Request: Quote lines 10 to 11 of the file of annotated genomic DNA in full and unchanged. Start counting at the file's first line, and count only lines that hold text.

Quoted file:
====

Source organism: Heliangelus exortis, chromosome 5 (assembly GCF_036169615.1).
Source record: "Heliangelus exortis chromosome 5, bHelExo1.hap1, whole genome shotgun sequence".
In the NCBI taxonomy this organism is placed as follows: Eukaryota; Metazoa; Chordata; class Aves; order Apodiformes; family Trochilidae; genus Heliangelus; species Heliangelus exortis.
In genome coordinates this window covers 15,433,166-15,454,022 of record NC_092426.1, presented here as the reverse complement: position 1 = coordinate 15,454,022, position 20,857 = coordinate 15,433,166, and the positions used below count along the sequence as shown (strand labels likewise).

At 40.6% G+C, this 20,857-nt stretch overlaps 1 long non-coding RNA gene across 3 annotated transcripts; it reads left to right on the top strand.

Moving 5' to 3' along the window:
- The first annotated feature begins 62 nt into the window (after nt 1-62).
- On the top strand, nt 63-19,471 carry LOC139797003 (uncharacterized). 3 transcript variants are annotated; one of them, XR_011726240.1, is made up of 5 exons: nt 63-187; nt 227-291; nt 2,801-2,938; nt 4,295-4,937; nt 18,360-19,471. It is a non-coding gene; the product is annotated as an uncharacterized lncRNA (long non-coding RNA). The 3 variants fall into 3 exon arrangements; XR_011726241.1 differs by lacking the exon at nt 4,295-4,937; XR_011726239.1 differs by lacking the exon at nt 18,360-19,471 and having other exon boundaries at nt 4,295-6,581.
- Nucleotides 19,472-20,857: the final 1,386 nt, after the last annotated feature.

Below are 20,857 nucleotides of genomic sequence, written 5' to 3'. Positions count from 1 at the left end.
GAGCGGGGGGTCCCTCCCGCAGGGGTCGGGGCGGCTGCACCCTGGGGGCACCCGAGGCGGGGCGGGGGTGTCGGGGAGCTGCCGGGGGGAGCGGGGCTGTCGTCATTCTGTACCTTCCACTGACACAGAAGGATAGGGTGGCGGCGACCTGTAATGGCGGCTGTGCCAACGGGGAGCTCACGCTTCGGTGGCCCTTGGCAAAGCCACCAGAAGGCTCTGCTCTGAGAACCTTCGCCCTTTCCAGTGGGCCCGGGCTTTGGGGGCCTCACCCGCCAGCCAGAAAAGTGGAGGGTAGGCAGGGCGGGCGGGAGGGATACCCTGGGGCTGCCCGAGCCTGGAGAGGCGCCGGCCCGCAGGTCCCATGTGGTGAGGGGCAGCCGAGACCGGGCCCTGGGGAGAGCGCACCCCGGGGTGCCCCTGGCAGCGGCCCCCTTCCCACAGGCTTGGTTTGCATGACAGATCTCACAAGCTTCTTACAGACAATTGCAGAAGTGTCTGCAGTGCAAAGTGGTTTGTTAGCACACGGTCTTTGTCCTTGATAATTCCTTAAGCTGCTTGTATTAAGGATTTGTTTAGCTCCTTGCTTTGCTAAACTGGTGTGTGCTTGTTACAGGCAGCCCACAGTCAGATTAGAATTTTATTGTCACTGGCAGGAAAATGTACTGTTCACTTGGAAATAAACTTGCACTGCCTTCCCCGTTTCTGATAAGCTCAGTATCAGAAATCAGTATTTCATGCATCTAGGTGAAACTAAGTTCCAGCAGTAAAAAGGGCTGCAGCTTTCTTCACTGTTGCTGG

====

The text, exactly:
Below are 20,857 nucleotides of genomic sequence, written 5' to 3'. Positions count from 1 at the left end.
GAGCGGGGGGTCCCTCCCGCAGGGGTCGGGGCGGCTGCACCCTGGGGGCACCCGAGGCGGGGCGGGGGTGTCGGGGAGCTGCCGGGGGGAGCGGGGCTGTCGTCATTCTGTACCTTCCACTGACACAGAAGGATAGGGTGGCGGCGACCTGTAATGGCGGCTGTGCCAACGGGGAGCTCACGCTTCGGTGGCCCTTGGCAAAGCCACCAGAAGGCTCTGCTCTGAGAACCTTCGCCCTTTCCAGTGGGCCCGGGCTTTGGGGGCCTCACCCGCCAGCCAGAAAAGTGGAGGGTAGGCAGGGCGGGCGGGAGGGATACCCTGGGGCTGCCCGAGCCTGGAGAGGCGCCGGCCCGCAGGTCCCATGTGGTGAGGGGCAGCCGAGACCGGGCCCTGGGGAGAGCGCACCCCGGGGTGCCCCTGGCAGCGGCCCCCTTCCCACAGGCTTGGTTTGCATGACAGATCTCACAAGCTTCTTACAGACAATTGCAGAAGTGTCTGCAGTGCAAAGTGGTTTGTTAGCACACGGTCTTTGTCCTTGATAATTCCTTAAGCTGCTTGTATTAAGGATTTGTTTAGCTCCTTGCTTTGCTAAACTGGTGTGTGCTTGTTACAGGCAGCCCACAGTCAGATTAGAATTTTATTGTCACTGGCAGGAAAATGTACTGTTCACTTGGAAATAAACTTGCACTGCCTTCCCCGTTTCTGATAAGCTCAGTATCAGAAATCAGTATTTCATGCATCTAGGTGAAACTAAGTTCCAGCAGTAAAAAGGGCTGCAGCTTTCTTCACTGTTGCTGG